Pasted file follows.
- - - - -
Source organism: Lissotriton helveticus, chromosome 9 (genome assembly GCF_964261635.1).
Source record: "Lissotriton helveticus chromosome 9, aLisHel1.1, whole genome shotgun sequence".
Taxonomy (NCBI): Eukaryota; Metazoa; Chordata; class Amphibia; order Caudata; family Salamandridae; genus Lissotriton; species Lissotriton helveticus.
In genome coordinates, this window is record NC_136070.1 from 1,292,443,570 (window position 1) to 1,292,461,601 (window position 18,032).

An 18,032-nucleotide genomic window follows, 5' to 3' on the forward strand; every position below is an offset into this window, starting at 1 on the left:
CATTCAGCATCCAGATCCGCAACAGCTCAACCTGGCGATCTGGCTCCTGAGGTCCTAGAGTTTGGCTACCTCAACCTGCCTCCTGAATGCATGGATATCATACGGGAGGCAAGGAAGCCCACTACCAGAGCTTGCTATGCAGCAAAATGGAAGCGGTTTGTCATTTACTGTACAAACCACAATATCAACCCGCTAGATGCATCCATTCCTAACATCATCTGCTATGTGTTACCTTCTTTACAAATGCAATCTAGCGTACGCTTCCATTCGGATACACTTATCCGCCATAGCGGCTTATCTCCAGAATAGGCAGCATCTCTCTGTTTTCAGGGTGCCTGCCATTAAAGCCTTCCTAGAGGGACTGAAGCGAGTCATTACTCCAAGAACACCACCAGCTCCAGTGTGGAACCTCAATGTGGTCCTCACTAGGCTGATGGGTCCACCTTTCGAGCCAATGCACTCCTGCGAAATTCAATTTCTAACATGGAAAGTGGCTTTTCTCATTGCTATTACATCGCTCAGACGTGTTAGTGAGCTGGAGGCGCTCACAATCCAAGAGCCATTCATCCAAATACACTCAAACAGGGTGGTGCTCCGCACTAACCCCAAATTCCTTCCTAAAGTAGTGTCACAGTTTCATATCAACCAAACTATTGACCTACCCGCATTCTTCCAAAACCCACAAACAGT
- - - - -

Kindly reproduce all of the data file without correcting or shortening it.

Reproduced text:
Source organism: Lissotriton helveticus, chromosome 9 (genome assembly GCF_964261635.1).
Source record: "Lissotriton helveticus chromosome 9, aLisHel1.1, whole genome shotgun sequence".
Taxonomy (NCBI): Eukaryota; Metazoa; Chordata; class Amphibia; order Caudata; family Salamandridae; genus Lissotriton; species Lissotriton helveticus.
In genome coordinates, this window is record NC_136070.1 from 1,292,443,570 (window position 1) to 1,292,461,601 (window position 18,032).

An 18,032-nucleotide genomic window follows, 5' to 3' on the forward strand; every position below is an offset into this window, starting at 1 on the left:
CATTCAGCATCCAGATCCGCAACAGCTCAACCTGGCGATCTGGCTCCTGAGGTCCTAGAGTTTGGCTACCTCAACCTGCCTCCTGAATGCATGGATATCATACGGGAGGCAAGGAAGCCCACTACCAGAGCTTGCTATGCAGCAAAATGGAAGCGGTTTGTCATTTACTGTACAAACCACAATATCAACCCGCTAGATGCATCCATTCCTAACATCATCTGCTATGTGTTACCTTCTTTACAAATGCAATCTAGCGTACGCTTCCATTCGGATACACTTATCCGCCATAGCGGCTTATCTCCAGAATAGGCAGCATCTCTCTGTTTTCAGGGTGCCTGCCATTAAAGCCTTCCTAGAGGGACTGAAGCGAGTCATTACTCCAAGAACACCACCAGCTCCAGTGTGGAACCTCAATGTGGTCCTCACTAGGCTGATGGGTCCACCTTTCGAGCCAATGCACTCCTGCGAAATTCAATTTCTAACATGGAAAGTGGCTTTTCTCATTGCTATTACATCGCTCAGACGTGTTAGTGAGCTGGAGGCGCTCACAATCCAAGAGCCATTCATCCAAATACACTCAAACAGGGTGGTGCTCCGCACTAACCCCAAATTCCTTCCTAAAGTAGTGTCACAGTTTCATATCAACCAAACTATTGACCTACCCGCATTCTTCCAAAACCCACAAACAGT